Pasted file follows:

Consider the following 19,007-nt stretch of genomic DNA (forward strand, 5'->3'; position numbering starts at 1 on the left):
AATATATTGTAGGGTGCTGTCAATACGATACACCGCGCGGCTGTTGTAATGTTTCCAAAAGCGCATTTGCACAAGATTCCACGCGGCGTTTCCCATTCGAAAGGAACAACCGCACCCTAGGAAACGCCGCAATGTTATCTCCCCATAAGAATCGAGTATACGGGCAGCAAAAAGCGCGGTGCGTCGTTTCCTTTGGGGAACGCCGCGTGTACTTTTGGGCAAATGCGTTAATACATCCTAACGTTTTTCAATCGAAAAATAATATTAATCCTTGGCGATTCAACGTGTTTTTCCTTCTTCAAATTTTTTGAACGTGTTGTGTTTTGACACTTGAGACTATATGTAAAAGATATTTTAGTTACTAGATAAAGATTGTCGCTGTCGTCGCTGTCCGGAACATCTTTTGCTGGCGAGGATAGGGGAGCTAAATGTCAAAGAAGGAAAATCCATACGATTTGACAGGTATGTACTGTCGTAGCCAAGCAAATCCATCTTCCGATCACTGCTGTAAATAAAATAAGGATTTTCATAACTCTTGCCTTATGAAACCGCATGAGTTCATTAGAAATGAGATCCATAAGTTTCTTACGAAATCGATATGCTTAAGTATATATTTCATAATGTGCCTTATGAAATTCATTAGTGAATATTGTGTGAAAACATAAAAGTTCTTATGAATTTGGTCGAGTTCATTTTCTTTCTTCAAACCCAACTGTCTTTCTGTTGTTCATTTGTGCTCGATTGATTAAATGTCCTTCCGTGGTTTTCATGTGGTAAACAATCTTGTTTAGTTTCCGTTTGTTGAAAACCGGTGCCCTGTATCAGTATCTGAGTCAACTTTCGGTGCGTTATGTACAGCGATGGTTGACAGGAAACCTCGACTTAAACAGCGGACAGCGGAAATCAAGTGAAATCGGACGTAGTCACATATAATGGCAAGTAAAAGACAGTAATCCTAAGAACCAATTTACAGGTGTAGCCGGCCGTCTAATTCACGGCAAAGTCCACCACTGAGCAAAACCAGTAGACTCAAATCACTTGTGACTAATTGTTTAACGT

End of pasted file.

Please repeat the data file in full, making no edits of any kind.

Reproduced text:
Consider the following 19,007-nt stretch of genomic DNA (forward strand, 5'->3'; position numbering starts at 1 on the left):
AATATATTGTAGGGTGCTGTCAATACGATACACCGCGCGGCTGTTGTAATGTTTCCAAAAGCGCATTTGCACAAGATTCCACGCGGCGTTTCCCATTCGAAAGGAACAACCGCACCCTAGGAAACGCCGCAATGTTATCTCCCCATAAGAATCGAGTATACGGGCAGCAAAAAGCGCGGTGCGTCGTTTCCTTTGGGGAACGCCGCGTGTACTTTTGGGCAAATGCGTTAATACATCCTAACGTTTTTCAATCGAAAAATAATATTAATCCTTGGCGATTCAACGTGTTTTTCCTTCTTCAAATTTTTTGAACGTGTTGTGTTTTGACACTTGAGACTATATGTAAAAGATATTTTAGTTACTAGATAAAGATTGTCGCTGTCGTCGCTGTCCGGAACATCTTTTGCTGGCGAGGATAGGGGAGCTAAATGTCAAAGAAGGAAAATCCATACGATTTGACAGGTATGTACTGTCGTAGCCAAGCAAATCCATCTTCCGATCACTGCTGTAAATAAAATAAGGATTTTCATAACTCTTGCCTTATGAAACCGCATGAGTTCATTAGAAATGAGATCCATAAGTTTCTTACGAAATCGATATGCTTAAGTATATATTTCATAATGTGCCTTATGAAATTCATTAGTGAATATTGTGTGAAAACATAAAAGTTCTTATGAATTTGGTCGAGTTCATTTTCTTTCTTCAAACCCAACTGTCTTTCTGTTGTTCATTTGTGCTCGATTGATTAAATGTCCTTCCGTGGTTTTCATGTGGTAAACAATCTTGTTTAGTTTCCGTTTGTTGAAAACCGGTGCCCTGTATCAGTATCTGAGTCAACTTTCGGTGCGTTATGTACAGCGATGGTTGACAGGAAACCTCGACTTAAACAGCGGACAGCGGAAATCAAGTGAAATCGGACGTAGTCACATATAATGGCAAGTAAAAGACAGTAATCCTAAGAACCAATTTACAGGTGTAGCCGGCCGTCTAATTCACGGCAAAGTCCACCACTGAGCAAAACCAGTAGACTCAAATCACTTGTGACTAATTGTTTAACGT